Silver Lake Management’s expensive foray into British soccer reflects the soaring value of live matches in the streaming era and the potential for new apps to cash in on the global following of teams like Manchester City.
The U.S. private equity firm is buying just over 10% of City owner City Football Group Ltd. for around $500 million, the companies said Wednesday. At that price, City Football would be valued at $4.8 billion, based on simple math. But Silver Lake acquired preferred shares in the transaction, which would normally demand a premium, so the real valuation may be lower, according to people familiar with the matter.
In any case, the deal puts City Football, controlled by Abu Dhabi’s royal family, among the highest-priced professional sports organizations. It lit a spark under shares of City’s crosstown rival, Manchester United Plc, which jumped as much as 14% in New York trading Wednesday. That’s the biggest intraday gain since the team’s 2012 listing and gives the company a market capitalization of about $3 billion.
Silver Lake is best known for tech investments such as Dell Technologies Inc. and China’s Alibaba Group Holding Ltd. and could bring that expertise to the English Premier League club. The firm is also well versed in sports through its stake in Madison Square Garden Co., the owner of New York’s Knicks and Rangers.
While the big clubs still make most of their money from broadcast rights and merchandising, they’re looking for ways to use technology to sell privileged access to fans.
Some have developed apps showing exclusive content such as player interviews, short documentaries, press conferences and even match highlights. A platform developed recently by London’s Chelsea Football Club found an enthusiastic audience.
Manchester City demonstrated the potential value of behind-the-scenes content last year when it partnered with Amazon.com Inc.’s Prime Video streaming service for an eight-part documentary charting the path to its 2018 title win.
“There are large international audiences and fan bases for Premier League clubs, particularly in Asia,” said Richard Broughton of Ampere Analysis. “There is potentially a large and arguably under-served opportunity outside the U.K.—albeit at a lower price point.”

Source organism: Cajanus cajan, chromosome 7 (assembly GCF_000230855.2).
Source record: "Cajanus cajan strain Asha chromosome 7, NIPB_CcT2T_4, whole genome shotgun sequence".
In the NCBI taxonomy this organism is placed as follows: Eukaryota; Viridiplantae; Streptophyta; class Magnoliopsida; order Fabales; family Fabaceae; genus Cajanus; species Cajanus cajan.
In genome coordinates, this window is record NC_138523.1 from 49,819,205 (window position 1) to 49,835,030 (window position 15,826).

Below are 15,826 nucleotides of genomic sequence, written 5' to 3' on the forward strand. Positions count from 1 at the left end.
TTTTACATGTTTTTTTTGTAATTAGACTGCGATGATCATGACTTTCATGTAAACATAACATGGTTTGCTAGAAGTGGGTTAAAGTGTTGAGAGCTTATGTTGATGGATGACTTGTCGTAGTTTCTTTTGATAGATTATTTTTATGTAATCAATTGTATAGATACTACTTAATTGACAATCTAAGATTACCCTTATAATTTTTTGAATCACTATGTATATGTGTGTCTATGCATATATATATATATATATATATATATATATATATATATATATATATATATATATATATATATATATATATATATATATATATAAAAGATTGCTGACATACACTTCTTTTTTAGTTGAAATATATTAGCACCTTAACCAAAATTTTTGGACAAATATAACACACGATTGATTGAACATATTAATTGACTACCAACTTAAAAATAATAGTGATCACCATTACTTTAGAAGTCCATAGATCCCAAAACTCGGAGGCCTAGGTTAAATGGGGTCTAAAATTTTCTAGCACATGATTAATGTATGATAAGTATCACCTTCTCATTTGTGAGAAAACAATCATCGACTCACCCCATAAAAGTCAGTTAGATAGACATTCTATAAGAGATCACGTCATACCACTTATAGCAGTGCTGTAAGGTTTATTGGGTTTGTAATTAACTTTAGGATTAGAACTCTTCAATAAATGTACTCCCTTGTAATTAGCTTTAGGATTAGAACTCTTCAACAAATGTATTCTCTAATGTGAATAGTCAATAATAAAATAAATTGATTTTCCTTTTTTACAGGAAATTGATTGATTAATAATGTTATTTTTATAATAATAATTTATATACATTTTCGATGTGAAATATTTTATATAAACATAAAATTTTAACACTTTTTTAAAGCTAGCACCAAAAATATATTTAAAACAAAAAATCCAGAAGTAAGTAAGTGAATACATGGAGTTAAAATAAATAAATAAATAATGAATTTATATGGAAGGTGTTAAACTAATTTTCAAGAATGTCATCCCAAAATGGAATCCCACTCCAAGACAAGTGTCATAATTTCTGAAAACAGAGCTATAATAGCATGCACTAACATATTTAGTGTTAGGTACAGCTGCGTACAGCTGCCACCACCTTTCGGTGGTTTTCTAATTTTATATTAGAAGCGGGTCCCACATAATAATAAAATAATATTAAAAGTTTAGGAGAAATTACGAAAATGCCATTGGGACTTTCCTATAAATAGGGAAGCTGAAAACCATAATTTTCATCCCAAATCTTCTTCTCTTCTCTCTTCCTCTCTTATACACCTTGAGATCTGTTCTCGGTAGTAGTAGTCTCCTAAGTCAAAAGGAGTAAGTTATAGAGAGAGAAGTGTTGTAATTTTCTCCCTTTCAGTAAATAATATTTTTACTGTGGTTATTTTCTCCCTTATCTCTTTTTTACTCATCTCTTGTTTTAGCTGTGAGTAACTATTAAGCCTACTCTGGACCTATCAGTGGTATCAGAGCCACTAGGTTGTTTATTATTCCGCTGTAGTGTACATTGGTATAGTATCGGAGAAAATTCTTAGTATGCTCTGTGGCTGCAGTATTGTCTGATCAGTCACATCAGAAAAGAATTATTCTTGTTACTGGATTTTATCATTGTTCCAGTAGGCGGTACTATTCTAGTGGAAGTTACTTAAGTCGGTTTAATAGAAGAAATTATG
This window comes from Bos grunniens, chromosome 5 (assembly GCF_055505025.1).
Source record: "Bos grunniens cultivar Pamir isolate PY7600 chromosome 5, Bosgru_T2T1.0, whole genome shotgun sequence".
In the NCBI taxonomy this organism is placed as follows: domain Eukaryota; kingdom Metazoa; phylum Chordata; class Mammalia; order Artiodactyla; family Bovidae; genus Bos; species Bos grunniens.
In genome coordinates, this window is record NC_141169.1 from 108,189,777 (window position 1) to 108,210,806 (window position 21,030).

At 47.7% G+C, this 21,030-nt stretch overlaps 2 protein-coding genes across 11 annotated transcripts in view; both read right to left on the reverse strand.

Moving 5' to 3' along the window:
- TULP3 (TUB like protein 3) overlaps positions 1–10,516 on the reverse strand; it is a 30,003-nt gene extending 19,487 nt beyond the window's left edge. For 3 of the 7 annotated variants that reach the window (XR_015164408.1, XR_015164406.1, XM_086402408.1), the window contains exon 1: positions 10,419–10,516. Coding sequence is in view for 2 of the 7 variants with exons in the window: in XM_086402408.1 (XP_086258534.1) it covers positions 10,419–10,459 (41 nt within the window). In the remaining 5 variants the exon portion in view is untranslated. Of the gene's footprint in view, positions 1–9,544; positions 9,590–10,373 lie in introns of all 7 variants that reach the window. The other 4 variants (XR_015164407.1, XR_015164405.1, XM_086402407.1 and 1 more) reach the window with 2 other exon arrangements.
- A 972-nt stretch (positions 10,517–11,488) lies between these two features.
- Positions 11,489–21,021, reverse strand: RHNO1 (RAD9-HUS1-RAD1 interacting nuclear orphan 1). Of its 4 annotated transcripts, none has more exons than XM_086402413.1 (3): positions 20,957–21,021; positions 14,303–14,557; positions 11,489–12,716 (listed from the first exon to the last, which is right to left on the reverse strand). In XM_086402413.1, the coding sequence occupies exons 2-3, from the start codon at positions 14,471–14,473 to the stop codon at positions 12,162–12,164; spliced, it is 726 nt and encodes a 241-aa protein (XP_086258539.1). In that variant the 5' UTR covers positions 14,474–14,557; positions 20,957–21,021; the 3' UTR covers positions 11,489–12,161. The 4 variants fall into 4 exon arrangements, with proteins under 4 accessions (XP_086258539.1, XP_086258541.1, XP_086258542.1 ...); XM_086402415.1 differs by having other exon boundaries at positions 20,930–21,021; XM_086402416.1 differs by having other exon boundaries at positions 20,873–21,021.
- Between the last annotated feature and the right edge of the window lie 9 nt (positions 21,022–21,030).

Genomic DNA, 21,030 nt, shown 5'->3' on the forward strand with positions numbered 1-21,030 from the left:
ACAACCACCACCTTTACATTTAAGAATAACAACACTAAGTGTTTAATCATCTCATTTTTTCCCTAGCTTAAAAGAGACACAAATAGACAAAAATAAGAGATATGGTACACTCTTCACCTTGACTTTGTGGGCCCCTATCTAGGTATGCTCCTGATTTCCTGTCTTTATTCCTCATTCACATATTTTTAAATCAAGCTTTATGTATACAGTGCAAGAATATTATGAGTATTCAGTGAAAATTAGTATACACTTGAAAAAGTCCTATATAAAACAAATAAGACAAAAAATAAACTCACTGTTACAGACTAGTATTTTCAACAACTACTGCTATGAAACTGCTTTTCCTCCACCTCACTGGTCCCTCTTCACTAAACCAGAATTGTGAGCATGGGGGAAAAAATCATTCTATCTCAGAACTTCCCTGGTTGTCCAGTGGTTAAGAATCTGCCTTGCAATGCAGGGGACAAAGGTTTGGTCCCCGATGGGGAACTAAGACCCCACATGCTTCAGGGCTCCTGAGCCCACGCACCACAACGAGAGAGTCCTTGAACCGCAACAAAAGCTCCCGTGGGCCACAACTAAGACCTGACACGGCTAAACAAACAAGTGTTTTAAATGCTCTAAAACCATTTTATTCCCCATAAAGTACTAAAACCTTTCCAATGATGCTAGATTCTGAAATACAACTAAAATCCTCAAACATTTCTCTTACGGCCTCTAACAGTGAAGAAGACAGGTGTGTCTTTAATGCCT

The bigger teams will have to tread a careful path, offering enough to entice fans without upsetting the leagues that bring them TV revenue.
Income from sports broadcasts has been surging since media companies latched onto the live events as one of the remaining ways to bring in advertisers, which are increasingly moving online. The emergence of the big U.S. streaming platforms in rights contests has helped to buoy valuations for the most sought-after content.
The Silver Lake deal values the business among some of the world’s top sports names including the New York Yankees baseball team, worth $4.6 billion, and basketball giants the New York Knicks, at $4 billion, according to Forbes estimates.
While Manchester United’s market capitalization might be lower than the new Man City valuation, “any bid by a company wanting immediate exposure in Asia would generate a significant premium if the controlling Glazer family ever decided to sell,” said John Tinker, a media analyst at Gabelli & Co., referring to United’s owner.
KPMG valued Manchester City at $2.8 billion in May, though that estimate didn’t include City Football’s other teams, such as New York City FC and Melbourne City FC.
“Then you have to take into account any synergies the buyer might have with the asset,” said Andrea Sartori, global head of sports at KPMG. “And then there’s a strong branding factor, given the exposure associated with a football club.”
Few TV shows can match the audience pulling power of a big live sporting clash. Manchester City was the world’s fifth-highest revenue-generating soccer club in the 2017-18 season, according to a study by Deloitte, following a strong run of success in domestic and European competitions.
Comcast Corp.’s European pay-TV unit Sky has said recent Premier League audiences were 23% higher than last season.
“We remain very optimistic for continued increases in global football broadcast rights,” said Manchester United Vice-Chairman Ed Woodward in an earnings call with analysts last week.
Private-equity investors have long been drawn to sports clubs and agencies. Last year, Apax Partners agreed to acquire data and technology company Genius Sports, fresh on the heels of a purchase by Canada Pension Plan Investment Board and private equity firm TCV of a minority stake in Sportradar AG, another sports data analysis firm. Providence Equity Partners sold its interest in Major League Soccer’s media and marketing arm back to the league in 2017, tripling its initial investment in Soccer United Marketing.
Silver Lake is plowing more money into sports and entertainment, including an investment in Endeavor Group Holdings Inc., which runs sports leagues, hosts fashion events and represents top athletes and entertainers.
City Football Group plans to use the deal funds to expand its business overseas and develop technology and infrastructure assets, according to a statement. No existing shareholders sold their stake, and Abu Dhabi United Group remains the majority shareholder.